on: Doctor Strange in the Multiverse of Madness

Synopsis: When dimension-hopping teenager America Chavez (Xochitl Gomez) inadvertently lands in Doctor Strange’s (Benedict Cumberbatch) world pursued by demons, Strange and newly minted Sorcerer Supreme Wong (Benedict Wong) seek the help of Wanda Maximoff (Elizabeth Olsen) to return Chavez back to her own dimension. However, Wanda has far darker plans for Chavez’s power, and in order to protect her, Strange must go on an odyssey through the multiverse, aided by a parallel version of his ex-girlfriend Christine Palmer (Rachel McAdams).

1. Appropriately, there are two versions of Doctor Strange in the Multiverse of Madness (henceforth shortened to Multiverse of Madness). One is the paint-by-numbers Marvel Cinematic Universe (MCU) entry, which itself is an archetype that is fast becoming bogged down by the need to set up future narratives and to maintain consistency with pre-existing continuity – which is becoming a problem now that said continuity is twenty-seven feature films and a smattering of TV shows, with one of the latter being vital viewing for Multiverse of Madness to make any sort of sense. This version of the movie is the boring one. But within that straitjacket exists a far more interesting movie. A Sam Raimi movie. Raimi has not directed a feature film since 2013’s Oz: The Great and Powerful, and his absence is proof positive of how much the Hollywood landscape has shifted since his Spider-Man heyday. Raimi has always been one of mainstream filmmaking’s most unique voices, with a heterodox stylistic alchemy of campy earnestness coupled with a splatterhouse appetite for gory horror. Both of these aspects are now hopelessly out of fashion in mainstream blockbuster filmmaking, which tends towards bloodless CGI-sweetened action scenes and wisecracking characters that encourage you not to take anything on the screen too seriously (1), with neither reflective of Raimi’s sensibilities. It is thus no surprise that Multiverse of Madness is schizophrenic in its execution, with the generally expected roped-off path that you’d expect from a sequel to a decent-enough movie starring one of Marvel’s less interesting characters occasionally veering into much more interesting territory before being yanked back in line.

2. One major problem, of course, is the protagonist. I’ve had my say on Cumberbatch (his limited range, his wobbly American accent, his complete lack of chemistry with The Unfairly Underrated Rachel McAdams), but it’s not exactly his fault that Doctor Strange never pops off the screen like he should. The key complaint is that the character always comes across as a lesser facsimile of Tony Stark, what with the whole arrogant genius who learns to serve a purpose greater than himself schtick, with this similarity even lampshaded in Infinity War. Strange works best as part of an ensemble, and there are not enough flashbacks and meaningful conversations in the world that could make me care about his personal happiness and masculine sadness at things not working out with his ex. This issue is compounded by the fact that the villain of the movie is about a thousand times more interesting and complex than the hero, especially after her starring role in Wandavision. It doesn’t help either that Wanda Maximoff’s motivation is also far more compelling than simply ‘oops I shouldn’t have broken things off with my ex in the last movie’. Unfortunately, the film really does not do justice to Wanda either, changing course so rapidly from the end of Wandavision that it makes me question if that TV series was supposed to originally end in a much darker way. What other reason could there be for throwing away nine episodes of character development just to go ‘welp, she’s a baddie now I guess’? Multiverse of Madness attempts to handwave it by claiming that the Darkhold (the spell book taken from Agatha Harkness at the end of Wandavision) had ‘corrupted her mind’, but this reasoning is lazy to the extent of being insulting. I know Strange’s name is on the marquee, but a more balanced film that cut out some of his plotline to actually show Wanda’s corruption would have been a far superior one.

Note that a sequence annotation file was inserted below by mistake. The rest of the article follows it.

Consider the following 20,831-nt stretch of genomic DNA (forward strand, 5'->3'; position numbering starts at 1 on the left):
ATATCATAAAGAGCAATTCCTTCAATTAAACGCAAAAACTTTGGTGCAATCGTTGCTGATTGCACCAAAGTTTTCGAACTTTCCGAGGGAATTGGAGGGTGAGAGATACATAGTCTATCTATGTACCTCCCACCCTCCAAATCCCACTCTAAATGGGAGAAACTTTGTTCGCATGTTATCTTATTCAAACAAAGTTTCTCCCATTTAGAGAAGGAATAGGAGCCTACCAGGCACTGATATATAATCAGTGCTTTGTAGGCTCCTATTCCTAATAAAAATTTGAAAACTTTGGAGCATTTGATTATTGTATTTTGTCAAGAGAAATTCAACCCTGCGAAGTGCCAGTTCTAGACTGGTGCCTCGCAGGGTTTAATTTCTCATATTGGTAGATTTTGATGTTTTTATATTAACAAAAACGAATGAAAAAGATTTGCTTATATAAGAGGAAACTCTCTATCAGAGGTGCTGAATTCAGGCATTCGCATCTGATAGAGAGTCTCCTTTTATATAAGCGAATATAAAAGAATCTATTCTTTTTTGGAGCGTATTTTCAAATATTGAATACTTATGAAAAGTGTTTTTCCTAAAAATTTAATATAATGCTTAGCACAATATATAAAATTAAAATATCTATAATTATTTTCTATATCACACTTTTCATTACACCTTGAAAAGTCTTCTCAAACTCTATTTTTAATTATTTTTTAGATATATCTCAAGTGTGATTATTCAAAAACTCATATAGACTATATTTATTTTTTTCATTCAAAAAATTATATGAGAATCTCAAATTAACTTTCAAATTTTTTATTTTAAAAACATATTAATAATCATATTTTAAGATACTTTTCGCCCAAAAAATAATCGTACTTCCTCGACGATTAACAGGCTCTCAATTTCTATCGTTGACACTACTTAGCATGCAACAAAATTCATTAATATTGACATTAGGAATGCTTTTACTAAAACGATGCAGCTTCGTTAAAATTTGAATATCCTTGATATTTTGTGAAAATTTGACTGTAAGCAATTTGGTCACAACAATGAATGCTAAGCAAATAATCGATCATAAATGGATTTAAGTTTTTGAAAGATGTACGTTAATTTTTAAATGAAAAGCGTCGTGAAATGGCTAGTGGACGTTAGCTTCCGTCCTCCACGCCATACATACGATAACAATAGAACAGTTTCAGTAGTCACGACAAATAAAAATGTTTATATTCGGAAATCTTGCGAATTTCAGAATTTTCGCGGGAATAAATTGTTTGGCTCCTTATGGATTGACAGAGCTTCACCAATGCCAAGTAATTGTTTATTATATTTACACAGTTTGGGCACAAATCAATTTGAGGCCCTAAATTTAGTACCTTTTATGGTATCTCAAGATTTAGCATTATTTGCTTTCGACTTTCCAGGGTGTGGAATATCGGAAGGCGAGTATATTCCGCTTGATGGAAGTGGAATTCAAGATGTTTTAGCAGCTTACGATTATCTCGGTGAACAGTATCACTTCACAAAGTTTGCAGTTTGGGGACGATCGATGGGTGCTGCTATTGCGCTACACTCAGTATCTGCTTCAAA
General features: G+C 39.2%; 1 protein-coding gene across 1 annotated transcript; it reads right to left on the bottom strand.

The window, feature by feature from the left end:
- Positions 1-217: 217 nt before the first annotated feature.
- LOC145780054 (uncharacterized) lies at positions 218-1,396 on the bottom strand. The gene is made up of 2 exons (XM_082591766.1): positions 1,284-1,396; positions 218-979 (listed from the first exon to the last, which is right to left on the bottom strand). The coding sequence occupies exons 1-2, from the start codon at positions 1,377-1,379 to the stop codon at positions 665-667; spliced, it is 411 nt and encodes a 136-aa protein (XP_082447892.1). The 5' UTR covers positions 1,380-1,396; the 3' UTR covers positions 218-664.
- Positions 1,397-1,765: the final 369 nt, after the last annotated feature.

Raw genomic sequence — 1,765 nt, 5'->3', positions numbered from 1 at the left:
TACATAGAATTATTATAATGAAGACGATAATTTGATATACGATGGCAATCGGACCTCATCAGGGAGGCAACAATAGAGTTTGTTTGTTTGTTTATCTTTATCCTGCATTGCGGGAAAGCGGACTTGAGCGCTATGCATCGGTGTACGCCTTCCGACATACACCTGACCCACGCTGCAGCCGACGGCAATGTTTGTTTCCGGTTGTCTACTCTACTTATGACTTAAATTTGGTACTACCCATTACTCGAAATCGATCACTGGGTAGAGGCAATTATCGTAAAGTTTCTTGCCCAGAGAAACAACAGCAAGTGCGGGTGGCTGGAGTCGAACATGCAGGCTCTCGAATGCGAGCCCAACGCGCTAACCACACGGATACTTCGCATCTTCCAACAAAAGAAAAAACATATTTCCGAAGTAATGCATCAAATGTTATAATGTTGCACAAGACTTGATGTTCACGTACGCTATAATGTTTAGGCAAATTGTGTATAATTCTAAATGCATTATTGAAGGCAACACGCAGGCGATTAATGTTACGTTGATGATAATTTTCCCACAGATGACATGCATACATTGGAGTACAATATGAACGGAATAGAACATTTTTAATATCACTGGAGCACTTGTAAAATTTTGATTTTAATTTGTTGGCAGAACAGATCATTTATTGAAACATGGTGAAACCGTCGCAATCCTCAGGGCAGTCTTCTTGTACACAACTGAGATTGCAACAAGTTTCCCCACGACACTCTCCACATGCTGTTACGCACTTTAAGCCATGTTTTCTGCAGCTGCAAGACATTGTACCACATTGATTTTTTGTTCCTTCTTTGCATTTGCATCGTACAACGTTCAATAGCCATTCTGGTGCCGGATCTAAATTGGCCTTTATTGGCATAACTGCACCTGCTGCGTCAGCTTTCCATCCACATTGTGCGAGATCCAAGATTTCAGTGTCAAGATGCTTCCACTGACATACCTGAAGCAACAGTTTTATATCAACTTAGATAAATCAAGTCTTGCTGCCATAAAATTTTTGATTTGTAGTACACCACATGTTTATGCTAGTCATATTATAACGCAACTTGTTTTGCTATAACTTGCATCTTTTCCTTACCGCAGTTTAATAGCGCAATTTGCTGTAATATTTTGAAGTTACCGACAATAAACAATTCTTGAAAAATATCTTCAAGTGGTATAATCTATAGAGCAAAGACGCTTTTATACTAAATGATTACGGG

3. This imbalance in the film extends to more than the two main characters. Multiverse of Madness treads an uneasy line between the usual overly CGI-ed action scenes and Raimi’s more stylised horror. Take for example Shuma-Gorath’s attack on New York, which at first is nothing more than the typical MCU first act action beat, until we cut to an extra in a building screaming wildly at the sight of the demon, in the first of many callbacks to Raimi’s previous work. And then, Strange literally stabs the creature in the eye and pulls it out, causing it to bounce down the street. When this happened, there were genuine gasps in my screening, which has become a rarer and rarer response to the assembly-line of MCU action scenes. Similarly, Wanda’s attack on Kamar-Taj first plays out like you’d expect, with plenty of CGI beams shooting out of wavy hands … until she crawls out of a reflective surface, body twisted and bent like Sadako from The Ring. These moments of creativity are interspersed throughout the movie, and are by far and away the most interesting fights the MCU has featured in a while. Wanda’s battle with the Illuminati (a multiversal variant of The Avengers) is particularly inspired in its gruesomeness, with Raimi using Disney’s infinite resources to stage kills that finally go beyond ‘laser beam hits character in the chest’. I won’t spoil them, but let’s just say that they are bloody delightful when they happen. Later on, a chase scene degenerates into something resembling from the Evil Dead series, with a bloodied, shuffling Wanda hunting down the heroes in a moment that is genuinely thrilling and scary in a way that few of these movies have ever reached. Raimi also has some fun moments with his signature camera work, from expressionistic Dutch angles to swooping villain-POV shots and shots that tilt on their axis to follow characters going from horizontal to vertical (and vice versa).